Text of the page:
Q. What are some unique resources of the Smathers Libraries Latin American Collection?
A. In addition to enormous amounts of books and journals, we are fortunate to hold many resources on
microfilm such as newspapers from major cities throughout Latin America and the Caribbean. These cover many
years of news reporting and some are only available here. There are also many dissertations from other universities
and important archival material. We have done preservation microfilming to rescue the content of many books that
had deteriorated with age. See the article on the Latin American Collection in this issue for more.
Q. It seems ironic that university faculty typically give away copyright to scholarly journal articles they write,
while their university library then pays high subscription rates to provide those same journals. Is the library
community trying to do anything to improve its position in this market?
A. There are cooperative efforts underway. One of them, SPARC, is described in an article by Barry Hartigan in
this issue.
Q. When and how should I submit materials for Course Reserves for summer or fall term courses I will be
A. You may submit these materials in paper or as computer files when you have them ready, remembering to
allow at least 2 weeks before they are needed. Instructions fr Course Reserves are at: http://www.uflib.ufl.edu/
ersvinst. html
Q. Does the library have a place where I can connect my laptop computer to the Internet?
A. Yes, the First Floor Reading Room in Smathers Library [formerly Library East] offers 36 UF network and
power connections for laptops as well as study space; find out more at http://www.uflib.ufl.edu/laptop.html

Q. What software is needed to make full use of electronic resources provided through the library from my office
or home computer?
A. UF Software CD provides all the software necessary to access library-based services. Instructions and
documentation are available at: http:// www. circa.ufl. edu/ cd-rom/ The Libraries install both Netscape 4.x and
Internet Explorer 4.x since some services work and print significantly better with a particular browser.

Jimmie Lundgren
Resource Services

(Corniraed from.page 1)
in quantity of scientific publication in favor of quality. To this end, some
major universities hate taken the initiative to limit the number of
publications submitted for faculty rewards such as tenure/promotion to
those efforts which the applicant deems most significant. There have also
been discussions of decoupling the peer-review process-a necessity for
approved, significant scientific research publication-from the publication
process itself. There have even been suggestions of "approved preprints" on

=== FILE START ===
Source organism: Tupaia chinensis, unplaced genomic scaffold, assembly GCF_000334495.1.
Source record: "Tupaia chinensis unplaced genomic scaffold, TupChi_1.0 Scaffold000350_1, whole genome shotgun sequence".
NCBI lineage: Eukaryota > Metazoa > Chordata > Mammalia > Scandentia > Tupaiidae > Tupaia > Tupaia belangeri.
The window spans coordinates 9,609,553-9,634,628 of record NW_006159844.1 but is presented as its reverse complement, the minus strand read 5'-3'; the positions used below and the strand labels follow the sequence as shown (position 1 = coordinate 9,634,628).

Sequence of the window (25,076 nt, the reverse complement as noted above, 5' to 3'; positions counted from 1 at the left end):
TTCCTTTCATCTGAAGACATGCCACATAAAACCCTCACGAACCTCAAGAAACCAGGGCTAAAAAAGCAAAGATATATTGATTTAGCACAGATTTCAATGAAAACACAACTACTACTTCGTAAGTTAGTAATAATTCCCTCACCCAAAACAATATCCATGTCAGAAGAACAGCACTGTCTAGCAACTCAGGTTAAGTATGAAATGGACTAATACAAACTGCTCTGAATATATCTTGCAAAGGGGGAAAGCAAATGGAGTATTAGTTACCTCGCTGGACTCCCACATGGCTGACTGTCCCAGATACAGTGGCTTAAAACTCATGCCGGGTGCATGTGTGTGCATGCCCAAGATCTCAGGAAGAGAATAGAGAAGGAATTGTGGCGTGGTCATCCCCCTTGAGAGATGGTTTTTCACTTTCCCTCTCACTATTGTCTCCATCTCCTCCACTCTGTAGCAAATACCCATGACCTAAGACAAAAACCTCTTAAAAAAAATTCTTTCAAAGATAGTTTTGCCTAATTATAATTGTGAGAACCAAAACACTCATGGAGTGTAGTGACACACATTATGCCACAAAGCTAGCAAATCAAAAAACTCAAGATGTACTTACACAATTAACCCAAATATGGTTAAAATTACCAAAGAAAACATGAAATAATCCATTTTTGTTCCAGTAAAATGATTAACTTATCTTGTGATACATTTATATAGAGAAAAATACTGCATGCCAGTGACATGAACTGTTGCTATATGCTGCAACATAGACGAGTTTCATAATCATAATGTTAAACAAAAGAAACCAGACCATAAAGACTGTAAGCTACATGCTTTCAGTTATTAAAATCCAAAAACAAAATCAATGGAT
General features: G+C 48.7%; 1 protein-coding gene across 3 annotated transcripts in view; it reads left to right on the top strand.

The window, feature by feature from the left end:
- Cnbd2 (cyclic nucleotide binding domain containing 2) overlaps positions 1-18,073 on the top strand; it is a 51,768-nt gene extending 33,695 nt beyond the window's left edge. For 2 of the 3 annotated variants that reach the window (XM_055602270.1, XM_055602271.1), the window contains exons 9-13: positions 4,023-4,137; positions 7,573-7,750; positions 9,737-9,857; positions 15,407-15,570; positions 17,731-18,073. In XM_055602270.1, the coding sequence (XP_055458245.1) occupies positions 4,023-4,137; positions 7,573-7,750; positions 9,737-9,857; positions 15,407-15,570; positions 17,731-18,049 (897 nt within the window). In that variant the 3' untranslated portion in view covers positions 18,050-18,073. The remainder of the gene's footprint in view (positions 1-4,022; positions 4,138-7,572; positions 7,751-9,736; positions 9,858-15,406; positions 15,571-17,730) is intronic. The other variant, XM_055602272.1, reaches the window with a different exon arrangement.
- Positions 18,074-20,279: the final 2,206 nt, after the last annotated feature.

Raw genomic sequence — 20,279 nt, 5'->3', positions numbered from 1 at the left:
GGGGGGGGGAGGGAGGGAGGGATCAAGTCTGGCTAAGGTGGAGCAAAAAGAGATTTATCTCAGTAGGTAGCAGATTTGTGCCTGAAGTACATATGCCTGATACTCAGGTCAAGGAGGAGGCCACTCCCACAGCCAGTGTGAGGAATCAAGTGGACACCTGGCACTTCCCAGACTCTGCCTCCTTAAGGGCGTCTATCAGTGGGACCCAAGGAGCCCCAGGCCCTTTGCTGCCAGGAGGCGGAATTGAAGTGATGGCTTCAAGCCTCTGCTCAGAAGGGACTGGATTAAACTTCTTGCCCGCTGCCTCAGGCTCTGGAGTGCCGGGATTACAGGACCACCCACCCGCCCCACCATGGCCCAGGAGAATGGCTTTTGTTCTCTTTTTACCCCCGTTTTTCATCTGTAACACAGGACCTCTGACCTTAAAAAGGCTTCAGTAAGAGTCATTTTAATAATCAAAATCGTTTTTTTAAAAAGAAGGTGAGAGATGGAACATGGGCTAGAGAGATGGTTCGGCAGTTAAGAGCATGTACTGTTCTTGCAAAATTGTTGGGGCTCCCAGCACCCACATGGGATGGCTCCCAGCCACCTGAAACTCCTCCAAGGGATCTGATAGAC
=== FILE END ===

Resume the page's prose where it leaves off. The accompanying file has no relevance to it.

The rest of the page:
the Web which would count as true scientific articles. Key among such
suggestions is the whole issue of returning copyright to professors and
academic institutions which support their work, rather than signing away
such rights to commercial publishers. But we must recognize that such
ideas remain as potential solutions demanding long-term changes to a
generally successful dissemination process. Sorting out proposals of this
kind in a judicious manner, balancing short-term opportunities for faster,
broader dissemination against long-term archival considerations, will
remain a challenge for all faculty members for years to come.
Barry Hartican
Science Bibliographer

Page 2

Volume 9. Iss e 5

Library News Page 3


The Latin American [LA] Collection at
the University of Florida Libraries is
engaged more than ever in efforts to extend
information resources to campus users
and beyond. These efforts include projects
on the national and state levels. UF's LA
Collection has a long history of such
endeavors, from the Farmington Plan of the
post WW2 era [that gave UF the
responsibility to collect Caribbeana] to on-
going involvement with preservation
microfilming of books and newspapers.
These newest projects are different
however, in that efforts are now being
made to analyze the strengths of national
and state holdings within the obvious role
and framework that major, established
collections such as UF play on those wider
On the national level, under the
leadership of the Association of Research
Libraries [ARL], some 40 libraries with
significant interest in collecting and
making available Latin American library
materials hawe joined together to work for a
better coordination of acquisitions. Given
the decline of support for library materials
and personnel nationally, there has been a
tendency over the past years bfr libraries
to: [1] do less and less actual selection of
specific titles, resulting in a rising reliance
on interlibrary loan to supplement local
holdings, and [2] create deeper ties to
outside book vendors to fill needs through
use of general campus profiles. The
product of this type of 'intellectual
delegation' with book sellers is that many
of the great Latin American Studies
collections were beginning to mirror each
other to a certain degree, losing their
uniqueness, and sacrificing the broad
national coverage essential fr true
academic scholarship on such a wide level
Interlibrary loan will always be with us -
no library can collect everything from the
diverse areas and cultures of the Americas.
But, settling for redundancy in library
holdings across the span of research
collections of Latin Americana was
reaching the point of compromising
academic quality and needed to be
To counter this tendency, the 40
libraries within the ARL work plan
committed themselves to take on the
responsibility of giving priority to broader
collecting within certain parameters. For us

here at UF, the Latin American Collection
actually made a re-commitment to its
Caribbean priorities of the past. This we
will do without overlooking our campus
needs, which are varied and widespread
throughout the Western Hemisphere, well
beyond the Caribbean. As has been the
policy in the past, UF's Latin American
Collection will work carefully with our